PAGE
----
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Freedom is an Attitude
February 3 @ 12:00 pm - 1:30 pm
Freedom is an Attitude
“5 years 8 months is a long time. I believe that I’m like any other person. I’m no different. We all have problems and we shouldn’t judge one another, as we have different coping mechanisms and breaking points.
I do however, believe that it’s our attitude that separates us and determines how we cope. Some people give up too easily.”
Stephen is from Johannesburg, South Africa. He obtained his degree in Finance and worked in some of the large South African banks. In order to expand his career, Stephen went across to the UK and worked in London for 7 years.
While in London, Stephen met his wife, Catherine, who shared the same desire to return to South Africa; start a family and manage his family’s farming business.
It was this farming business that inspired a passion for the outdoors and planted the seed in Stephen for adventure from a young age. At the age of 11 he learnt to ride a small motorcycle on the farm. The freedom he felt from riding in the eastern Free State, near Lesotho, ignited his desire to ride a motorcycle through Africa, with home being the final destination.
An unexpected turn of events interrupted his life long dream. En route home, Stephen was abducted by Al Qaeda and held hostage in Mali for almost 6 years. He is currently the longest held surviving Al Qaeda hostage in the world.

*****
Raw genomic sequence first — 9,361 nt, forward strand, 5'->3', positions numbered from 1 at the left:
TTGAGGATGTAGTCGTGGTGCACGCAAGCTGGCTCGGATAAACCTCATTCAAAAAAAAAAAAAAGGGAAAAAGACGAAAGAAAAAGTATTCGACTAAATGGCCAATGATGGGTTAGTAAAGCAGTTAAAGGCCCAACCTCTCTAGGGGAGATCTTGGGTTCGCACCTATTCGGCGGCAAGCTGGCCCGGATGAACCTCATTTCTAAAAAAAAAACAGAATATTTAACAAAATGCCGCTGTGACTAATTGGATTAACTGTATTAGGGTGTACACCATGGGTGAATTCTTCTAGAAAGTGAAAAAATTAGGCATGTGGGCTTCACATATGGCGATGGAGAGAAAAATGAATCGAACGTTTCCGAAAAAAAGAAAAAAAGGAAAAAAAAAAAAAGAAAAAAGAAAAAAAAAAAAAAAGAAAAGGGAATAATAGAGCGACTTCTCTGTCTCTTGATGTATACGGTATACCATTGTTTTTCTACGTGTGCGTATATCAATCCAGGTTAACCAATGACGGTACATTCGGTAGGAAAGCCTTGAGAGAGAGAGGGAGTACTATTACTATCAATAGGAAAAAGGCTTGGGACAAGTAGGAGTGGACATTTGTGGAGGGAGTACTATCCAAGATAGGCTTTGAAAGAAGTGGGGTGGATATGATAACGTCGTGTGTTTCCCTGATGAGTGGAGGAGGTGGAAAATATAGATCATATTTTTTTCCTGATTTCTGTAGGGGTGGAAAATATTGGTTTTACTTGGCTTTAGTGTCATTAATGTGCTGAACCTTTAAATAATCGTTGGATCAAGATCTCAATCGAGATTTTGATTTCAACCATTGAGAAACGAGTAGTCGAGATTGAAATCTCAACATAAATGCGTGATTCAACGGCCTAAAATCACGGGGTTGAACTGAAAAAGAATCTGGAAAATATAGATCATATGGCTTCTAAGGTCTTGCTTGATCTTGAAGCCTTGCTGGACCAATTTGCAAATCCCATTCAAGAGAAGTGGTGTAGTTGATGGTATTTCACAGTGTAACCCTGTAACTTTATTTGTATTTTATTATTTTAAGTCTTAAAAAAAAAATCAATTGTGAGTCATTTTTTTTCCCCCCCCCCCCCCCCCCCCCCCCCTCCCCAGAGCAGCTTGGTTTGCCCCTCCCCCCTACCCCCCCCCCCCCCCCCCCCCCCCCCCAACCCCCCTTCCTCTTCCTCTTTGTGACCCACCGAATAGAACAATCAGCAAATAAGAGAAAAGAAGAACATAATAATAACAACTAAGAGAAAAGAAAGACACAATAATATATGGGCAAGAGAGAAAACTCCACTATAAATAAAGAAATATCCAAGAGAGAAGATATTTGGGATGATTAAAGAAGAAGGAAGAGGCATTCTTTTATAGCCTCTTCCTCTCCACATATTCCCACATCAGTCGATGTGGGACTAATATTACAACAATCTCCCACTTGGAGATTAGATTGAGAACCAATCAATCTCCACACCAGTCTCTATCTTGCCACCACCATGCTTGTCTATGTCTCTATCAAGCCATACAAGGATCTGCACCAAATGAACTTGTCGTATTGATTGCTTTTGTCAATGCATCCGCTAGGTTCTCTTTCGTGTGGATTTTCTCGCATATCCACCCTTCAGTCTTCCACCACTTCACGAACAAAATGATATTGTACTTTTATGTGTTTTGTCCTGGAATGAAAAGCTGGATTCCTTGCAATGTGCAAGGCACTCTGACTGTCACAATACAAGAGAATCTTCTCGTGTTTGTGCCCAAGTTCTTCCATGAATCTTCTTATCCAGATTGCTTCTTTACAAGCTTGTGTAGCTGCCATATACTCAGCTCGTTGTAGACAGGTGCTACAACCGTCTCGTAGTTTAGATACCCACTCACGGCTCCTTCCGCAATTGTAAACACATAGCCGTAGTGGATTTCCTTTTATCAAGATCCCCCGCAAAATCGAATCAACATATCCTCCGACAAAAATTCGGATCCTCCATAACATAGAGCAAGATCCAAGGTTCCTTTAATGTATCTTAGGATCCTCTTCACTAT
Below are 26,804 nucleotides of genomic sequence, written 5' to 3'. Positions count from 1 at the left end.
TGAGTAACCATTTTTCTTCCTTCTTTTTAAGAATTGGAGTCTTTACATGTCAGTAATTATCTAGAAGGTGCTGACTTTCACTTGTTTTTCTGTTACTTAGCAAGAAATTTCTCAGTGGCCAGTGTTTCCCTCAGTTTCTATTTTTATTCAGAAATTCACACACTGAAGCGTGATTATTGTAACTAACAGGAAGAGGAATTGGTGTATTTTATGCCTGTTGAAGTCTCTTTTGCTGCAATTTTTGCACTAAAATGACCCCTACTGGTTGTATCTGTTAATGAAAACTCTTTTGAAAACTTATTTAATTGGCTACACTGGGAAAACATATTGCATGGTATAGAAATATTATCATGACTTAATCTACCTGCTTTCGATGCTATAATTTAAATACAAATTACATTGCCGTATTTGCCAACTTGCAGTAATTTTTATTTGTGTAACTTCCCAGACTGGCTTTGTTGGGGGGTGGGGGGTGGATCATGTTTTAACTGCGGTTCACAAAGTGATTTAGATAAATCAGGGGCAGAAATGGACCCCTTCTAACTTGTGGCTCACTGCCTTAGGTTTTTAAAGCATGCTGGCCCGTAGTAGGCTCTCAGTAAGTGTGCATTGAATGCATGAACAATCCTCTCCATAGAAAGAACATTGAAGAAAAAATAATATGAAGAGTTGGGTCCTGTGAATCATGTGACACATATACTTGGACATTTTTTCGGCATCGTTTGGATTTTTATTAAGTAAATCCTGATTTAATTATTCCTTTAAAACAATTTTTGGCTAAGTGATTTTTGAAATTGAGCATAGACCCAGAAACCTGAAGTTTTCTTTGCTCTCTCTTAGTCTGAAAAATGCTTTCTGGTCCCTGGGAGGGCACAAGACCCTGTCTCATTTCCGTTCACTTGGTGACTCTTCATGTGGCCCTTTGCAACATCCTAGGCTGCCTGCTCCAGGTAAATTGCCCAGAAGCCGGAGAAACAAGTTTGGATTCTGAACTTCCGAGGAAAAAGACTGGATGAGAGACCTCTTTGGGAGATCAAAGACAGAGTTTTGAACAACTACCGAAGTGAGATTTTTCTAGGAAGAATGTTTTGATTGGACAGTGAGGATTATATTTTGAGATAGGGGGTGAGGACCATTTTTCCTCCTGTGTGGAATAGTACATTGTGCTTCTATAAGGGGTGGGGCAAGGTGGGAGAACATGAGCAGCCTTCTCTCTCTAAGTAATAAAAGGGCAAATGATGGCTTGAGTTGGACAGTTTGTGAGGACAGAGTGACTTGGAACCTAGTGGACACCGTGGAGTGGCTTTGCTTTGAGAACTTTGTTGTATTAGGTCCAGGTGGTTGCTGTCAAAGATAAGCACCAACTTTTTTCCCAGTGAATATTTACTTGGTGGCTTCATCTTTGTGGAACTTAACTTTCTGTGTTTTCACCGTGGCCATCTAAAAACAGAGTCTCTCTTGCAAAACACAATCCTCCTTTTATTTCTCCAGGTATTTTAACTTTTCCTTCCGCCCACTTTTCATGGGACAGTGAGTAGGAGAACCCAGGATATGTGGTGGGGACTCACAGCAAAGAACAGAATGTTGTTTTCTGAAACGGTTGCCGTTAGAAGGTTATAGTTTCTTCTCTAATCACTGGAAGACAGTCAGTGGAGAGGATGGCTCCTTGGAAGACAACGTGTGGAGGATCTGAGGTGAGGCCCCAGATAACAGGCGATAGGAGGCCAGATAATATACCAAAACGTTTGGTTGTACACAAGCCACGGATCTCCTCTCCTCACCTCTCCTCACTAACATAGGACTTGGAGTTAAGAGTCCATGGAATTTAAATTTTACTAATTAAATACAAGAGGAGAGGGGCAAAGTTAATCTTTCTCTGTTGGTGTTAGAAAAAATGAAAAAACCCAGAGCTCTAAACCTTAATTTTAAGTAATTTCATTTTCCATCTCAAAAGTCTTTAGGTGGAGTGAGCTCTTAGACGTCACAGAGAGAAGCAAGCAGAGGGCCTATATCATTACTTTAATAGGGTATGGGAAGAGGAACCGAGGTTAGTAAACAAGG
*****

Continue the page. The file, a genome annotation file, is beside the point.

He was kidnapped from Timbuktu, along with a Dutch and Swedish national on25 November 2011. He was 36 at the time of the kidnapping.
During Stephen’s abduction, he was kept far from civilisation, deep in the Sahara, away from the searching eyes of French surveillance planes and drones. He was allowed limited communication with his family in the first six months of his captivity. However, when the French Military Forces arrived in Mali, this ceased altogether. Stephen was cut off from all familiar ways of life.
Living outdoors in harsh conditions meant that he had to acquire a variety of new skills including how to protect himself from the elements as well as how to communicate across language and cultural boundaries. But most of all, he learnt how to stay alive; remain positive and be present when everything was stacked against him. Uncertain as to whether he would ever be released or die in the expanse of the Sahara, he made a decision to not let his situation get the better of him. He decided to rather hold onto hope and take control of his attitude.
Stephen was finally released in August 2017.
Stephen continues to claim back his life with a fresh and positive outlook, using the skills he acquired in the desert during his extreme experience. A part of this process is sharing his story to inspire others with hope and a way to overcome any situation that challenges or tests them.
“If I was not going to be killed, then I needed to use this time productively and come back a better person. After all, the biggest tragedy would have been to have wasted my 5 years 8 months in the desert, to come back angry having learnt nothing. I had to make the most of my time!”
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